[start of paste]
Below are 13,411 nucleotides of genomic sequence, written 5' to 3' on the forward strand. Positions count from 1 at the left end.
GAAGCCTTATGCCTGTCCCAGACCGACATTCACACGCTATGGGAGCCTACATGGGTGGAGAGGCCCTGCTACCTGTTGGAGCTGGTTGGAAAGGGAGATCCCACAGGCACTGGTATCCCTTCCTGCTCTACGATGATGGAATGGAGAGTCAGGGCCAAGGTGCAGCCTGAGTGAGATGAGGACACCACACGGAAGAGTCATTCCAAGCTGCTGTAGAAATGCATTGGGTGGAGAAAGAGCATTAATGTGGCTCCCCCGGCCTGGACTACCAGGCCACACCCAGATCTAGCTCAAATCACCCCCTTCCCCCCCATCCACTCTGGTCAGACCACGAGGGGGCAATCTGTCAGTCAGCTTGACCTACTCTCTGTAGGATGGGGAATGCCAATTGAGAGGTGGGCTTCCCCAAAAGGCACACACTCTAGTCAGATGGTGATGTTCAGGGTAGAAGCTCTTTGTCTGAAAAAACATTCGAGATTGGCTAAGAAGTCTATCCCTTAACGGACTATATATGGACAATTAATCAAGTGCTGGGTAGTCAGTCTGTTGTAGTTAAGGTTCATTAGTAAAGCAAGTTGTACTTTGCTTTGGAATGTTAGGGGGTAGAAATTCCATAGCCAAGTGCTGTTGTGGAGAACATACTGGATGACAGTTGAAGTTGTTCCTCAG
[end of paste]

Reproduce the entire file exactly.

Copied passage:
Below are 13,411 nucleotides of genomic sequence, written 5' to 3' on the forward strand. Positions count from 1 at the left end.
GAAGCCTTATGCCTGTCCCAGACCGACATTCACACGCTATGGGAGCCTACATGGGTGGAGAGGCCCTGCTACCTGTTGGAGCTGGTTGGAAAGGGAGATCCCACAGGCACTGGTATCCCTTCCTGCTCTACGATGATGGAATGGAGAGTCAGGGCCAAGGTGCAGCCTGAGTGAGATGAGGACACCACACGGAAGAGTCATTCCAAGCTGCTGTAGAAATGCATTGGGTGGAGAAAGAGCATTAATGTGGCTCCCCCGGCCTGGACTACCAGGCCACACCCAGATCTAGCTCAAATCACCCCCTTCCCCCCCATCCACTCTGGTCAGACCACGAGGGGGCAATCTGTCAGTCAGCTTGACCTACTCTCTGTAGGATGGGGAATGCCAATTGAGAGGTGGGCTTCCCCAAAAGGCACACACTCTAGTCAGATGGTGATGTTCAGGGTAGAAGCTCTTTGTCTGAAAAAACATTCGAGATTGGCTAAGAAGTCTATCCCTTAACGGACTATATATGGACAATTAATCAAGTGCTGGGTAGTCAGTCTGTTGTAGTTAAGGTTCATTAGTAAAGCAAGTTGTACTTTGCTTTGGAATGTTAGGGGGTAGAAATTCCATAGCCAAGTGCTGTTGTGGAGAACATACTGGATGACAGTTGAAGTTGTTCCTCAG